“What goes around comes around.” It’s an old saying that is particularly appropriate when we look at the changing modes of transportation today. With gasoline prices going through the roof, it doesn’t come as a big surprise that there is renewed interest in riding the train. Whether for commuter use, or to take in a show in Boston or Worcester, the train has become an attractive alternative to the uncertainties of oil prices. But what is the history of trains in Ashland?
From earlier discussions we know that the first train to roll through Ashland was in 1834. Owning the property, and anticipating the potential revenue the railroad would bring, Capt. John Stone built an inn right next to where the tracks were laid for the then Boston and Worcester Railroad. The inn was called the “Railroad House,” and is known as “Stone’s Public House” today. By all appearances the inn is probably more famous as a “haunted site” than its association with the railroad, but nevertheless, the inn was instrumental in the development of Ashland, bringing in notables like Daniel Webster, Governor John Davis and former Governor Levi Lincoln on opening day of rail service.
Happenstance perhaps, but originally the railroad was to travel a more northerly route parallel to Route 9. However, pressure from the Worcester Turnpike Association, concerned that they may lose toll revenue having the railroad that close, forced its location to South Framingham effectively guaranteeing passage through the center of Ashland. Had the rail passed through Framingham Center, it would probably have missed Ashland entirely.
Passenger service for the Boston and Worcester, later known as the Boston and Albany Railroad, is today provided by Amtrak’s Lake Shore Limited Line for trips from Boston to New York, and the MBTA for commuter service Boston to Worcester.
But in the late 19th century the Boston and Albany wasn’t the only rail servicing Ashland. By 1890, there were multiple sets of tracks downtown. One of them connected Ashland to Hopkinton. Originally established in 1869 as the Hopkinton Branch Railroad Company Number 2 (Number One was granted a charter from the General Court in 1854, but never got on track), the line merged with a smaller line called the Hopkinton and Milford Railroad Company to become the Hopkinton Railroad Company. The Ashland portion ran from downtown, west along Megunko Rd., through what is now the Middle School on West Union St., through the Valentine property (that is sadly slated for demolition), across West Union St. near Olive St., and parallel to West Union St into Hopkinton. In May of 1893, the Natick Street Railway was authorized by the General Court to extend its line to Ashland.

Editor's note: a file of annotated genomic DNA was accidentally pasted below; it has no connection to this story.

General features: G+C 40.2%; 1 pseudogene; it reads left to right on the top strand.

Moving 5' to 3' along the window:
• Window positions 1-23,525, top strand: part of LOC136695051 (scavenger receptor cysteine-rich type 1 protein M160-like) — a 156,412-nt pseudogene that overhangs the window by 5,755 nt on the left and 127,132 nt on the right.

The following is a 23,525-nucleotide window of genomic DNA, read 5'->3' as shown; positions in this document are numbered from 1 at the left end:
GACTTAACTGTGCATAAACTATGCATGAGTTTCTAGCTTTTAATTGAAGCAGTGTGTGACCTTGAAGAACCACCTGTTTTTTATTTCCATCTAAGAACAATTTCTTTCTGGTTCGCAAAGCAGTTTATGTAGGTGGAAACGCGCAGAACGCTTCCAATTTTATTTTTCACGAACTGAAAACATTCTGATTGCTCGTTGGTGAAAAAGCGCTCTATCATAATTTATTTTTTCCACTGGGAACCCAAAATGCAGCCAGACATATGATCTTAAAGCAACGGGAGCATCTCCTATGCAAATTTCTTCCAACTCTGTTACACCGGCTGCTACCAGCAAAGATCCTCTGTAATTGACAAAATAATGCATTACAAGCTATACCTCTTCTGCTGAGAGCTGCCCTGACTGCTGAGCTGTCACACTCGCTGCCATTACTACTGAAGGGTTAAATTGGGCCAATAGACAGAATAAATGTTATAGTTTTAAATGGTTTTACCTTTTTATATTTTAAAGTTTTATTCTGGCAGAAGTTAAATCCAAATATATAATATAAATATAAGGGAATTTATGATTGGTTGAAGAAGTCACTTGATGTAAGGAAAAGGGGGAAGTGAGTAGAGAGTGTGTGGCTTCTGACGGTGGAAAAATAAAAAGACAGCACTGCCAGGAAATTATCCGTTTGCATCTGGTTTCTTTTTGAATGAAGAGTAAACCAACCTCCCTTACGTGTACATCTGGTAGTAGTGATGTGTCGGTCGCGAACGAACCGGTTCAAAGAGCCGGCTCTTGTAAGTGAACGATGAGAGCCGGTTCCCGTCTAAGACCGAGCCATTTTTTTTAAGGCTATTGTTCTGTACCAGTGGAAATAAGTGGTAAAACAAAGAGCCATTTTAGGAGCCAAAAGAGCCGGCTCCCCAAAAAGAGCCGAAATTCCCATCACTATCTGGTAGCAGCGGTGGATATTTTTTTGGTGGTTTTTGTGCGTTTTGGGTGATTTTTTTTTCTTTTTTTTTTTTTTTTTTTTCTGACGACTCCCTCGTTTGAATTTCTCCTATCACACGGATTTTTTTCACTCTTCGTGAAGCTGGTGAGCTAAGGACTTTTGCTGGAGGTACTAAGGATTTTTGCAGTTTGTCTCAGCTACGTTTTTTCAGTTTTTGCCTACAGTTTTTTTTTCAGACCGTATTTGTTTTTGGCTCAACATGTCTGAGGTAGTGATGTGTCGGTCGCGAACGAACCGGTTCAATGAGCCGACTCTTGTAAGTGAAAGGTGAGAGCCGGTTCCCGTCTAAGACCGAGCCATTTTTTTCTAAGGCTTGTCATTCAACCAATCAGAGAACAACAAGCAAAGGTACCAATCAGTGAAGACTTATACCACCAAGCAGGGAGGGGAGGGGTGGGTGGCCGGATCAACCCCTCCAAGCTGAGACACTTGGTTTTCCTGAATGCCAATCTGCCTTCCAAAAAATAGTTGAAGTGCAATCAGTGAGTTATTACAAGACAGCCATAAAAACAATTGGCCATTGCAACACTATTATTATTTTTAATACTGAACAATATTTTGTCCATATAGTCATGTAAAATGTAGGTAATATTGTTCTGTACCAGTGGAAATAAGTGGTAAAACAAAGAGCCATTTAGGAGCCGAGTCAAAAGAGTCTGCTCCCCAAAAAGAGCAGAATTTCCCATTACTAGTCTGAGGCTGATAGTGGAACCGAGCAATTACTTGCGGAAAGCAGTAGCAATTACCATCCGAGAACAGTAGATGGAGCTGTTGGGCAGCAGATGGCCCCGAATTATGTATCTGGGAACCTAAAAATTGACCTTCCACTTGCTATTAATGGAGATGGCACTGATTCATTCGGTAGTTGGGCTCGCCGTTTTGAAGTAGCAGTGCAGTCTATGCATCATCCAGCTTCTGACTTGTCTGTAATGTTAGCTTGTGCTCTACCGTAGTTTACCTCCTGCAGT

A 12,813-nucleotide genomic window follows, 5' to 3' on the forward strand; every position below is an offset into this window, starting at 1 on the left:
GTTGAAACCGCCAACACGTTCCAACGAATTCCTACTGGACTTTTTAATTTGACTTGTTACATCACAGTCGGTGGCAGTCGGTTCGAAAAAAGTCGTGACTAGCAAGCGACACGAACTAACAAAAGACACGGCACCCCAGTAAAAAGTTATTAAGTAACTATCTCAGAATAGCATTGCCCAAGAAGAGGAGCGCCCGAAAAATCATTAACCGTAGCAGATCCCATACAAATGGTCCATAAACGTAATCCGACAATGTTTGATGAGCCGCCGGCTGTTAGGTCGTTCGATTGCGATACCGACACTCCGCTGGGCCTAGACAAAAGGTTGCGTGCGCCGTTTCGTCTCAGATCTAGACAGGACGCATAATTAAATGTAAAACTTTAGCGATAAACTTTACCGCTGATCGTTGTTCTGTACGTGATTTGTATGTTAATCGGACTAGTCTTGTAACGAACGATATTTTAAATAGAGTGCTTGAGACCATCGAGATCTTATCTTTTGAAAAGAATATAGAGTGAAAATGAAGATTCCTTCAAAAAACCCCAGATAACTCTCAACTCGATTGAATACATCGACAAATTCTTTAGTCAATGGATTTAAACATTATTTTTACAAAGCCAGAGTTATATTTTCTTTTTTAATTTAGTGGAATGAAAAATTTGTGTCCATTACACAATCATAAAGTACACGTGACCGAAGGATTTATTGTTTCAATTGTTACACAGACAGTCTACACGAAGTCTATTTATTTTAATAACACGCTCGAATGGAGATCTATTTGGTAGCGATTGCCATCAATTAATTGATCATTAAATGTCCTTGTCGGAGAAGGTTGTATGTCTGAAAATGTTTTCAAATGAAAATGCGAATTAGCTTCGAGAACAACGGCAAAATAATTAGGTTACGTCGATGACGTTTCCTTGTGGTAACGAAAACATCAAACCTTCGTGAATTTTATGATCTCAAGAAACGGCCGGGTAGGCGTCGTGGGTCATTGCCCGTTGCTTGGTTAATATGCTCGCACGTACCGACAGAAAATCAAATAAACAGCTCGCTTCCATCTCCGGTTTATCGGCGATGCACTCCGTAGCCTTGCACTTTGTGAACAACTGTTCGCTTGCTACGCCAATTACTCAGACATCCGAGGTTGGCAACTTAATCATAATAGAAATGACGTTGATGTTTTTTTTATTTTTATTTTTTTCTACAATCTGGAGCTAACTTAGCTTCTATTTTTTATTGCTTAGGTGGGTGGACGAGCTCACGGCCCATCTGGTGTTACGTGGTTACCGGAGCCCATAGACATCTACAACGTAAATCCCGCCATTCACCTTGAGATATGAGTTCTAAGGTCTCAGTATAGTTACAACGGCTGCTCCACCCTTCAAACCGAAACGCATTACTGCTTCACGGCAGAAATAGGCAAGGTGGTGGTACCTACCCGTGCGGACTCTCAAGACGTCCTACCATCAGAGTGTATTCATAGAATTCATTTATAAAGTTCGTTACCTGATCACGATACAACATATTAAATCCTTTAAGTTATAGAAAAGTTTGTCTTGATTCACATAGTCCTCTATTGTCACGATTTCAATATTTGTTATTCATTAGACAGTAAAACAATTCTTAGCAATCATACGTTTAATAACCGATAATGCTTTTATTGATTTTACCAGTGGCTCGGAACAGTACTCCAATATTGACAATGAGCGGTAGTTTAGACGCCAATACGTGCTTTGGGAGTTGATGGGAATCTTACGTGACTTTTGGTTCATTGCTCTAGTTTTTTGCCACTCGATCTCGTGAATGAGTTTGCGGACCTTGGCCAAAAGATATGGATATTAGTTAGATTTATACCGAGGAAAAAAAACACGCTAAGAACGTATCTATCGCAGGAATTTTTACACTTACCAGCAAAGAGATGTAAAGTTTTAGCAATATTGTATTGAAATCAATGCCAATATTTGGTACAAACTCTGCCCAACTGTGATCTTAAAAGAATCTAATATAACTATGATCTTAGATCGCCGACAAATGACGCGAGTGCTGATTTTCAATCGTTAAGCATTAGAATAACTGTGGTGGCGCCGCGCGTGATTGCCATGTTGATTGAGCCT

The new tracks now connected Ashland to Sherborn, Natick, and Framingham. This system remained active for many years until 1920 when buses and trucks replaced the need for localized rail service. The tracks long since removed, small portions of the rail bed are still visible today, particularly in the late fall. The section I remember the most, connected the rear corner of Walker Field closest to the MBTA access road, and following down to Megunko Rd. Overgrowth, the construction of the access road, and concerns over the proximity to the Nyanza site makes the path inaccessible today. The former Ashland Station downtown, designed by internationally renowned architect H. H. Richardson and built in 1887, is now a doctor’s office, and the new Ashland Station built by the MBTA is located behind Burnham’s Supper House on Pleasant St. The new station is more an over-track walkway and shares no resemblance to the works of Richardson, who along with Ashland, built rail stations for the Boston and Albany along the route. The closest, and most recognizable, is the station in South Framingham on the corner of routes 126 and 135 which currently serves as a restaurant.
Incidentally, while researching for this article I ran across the MBTA’s website listing of train schedules through Ashland.
Steve Leacu for Ashland Directions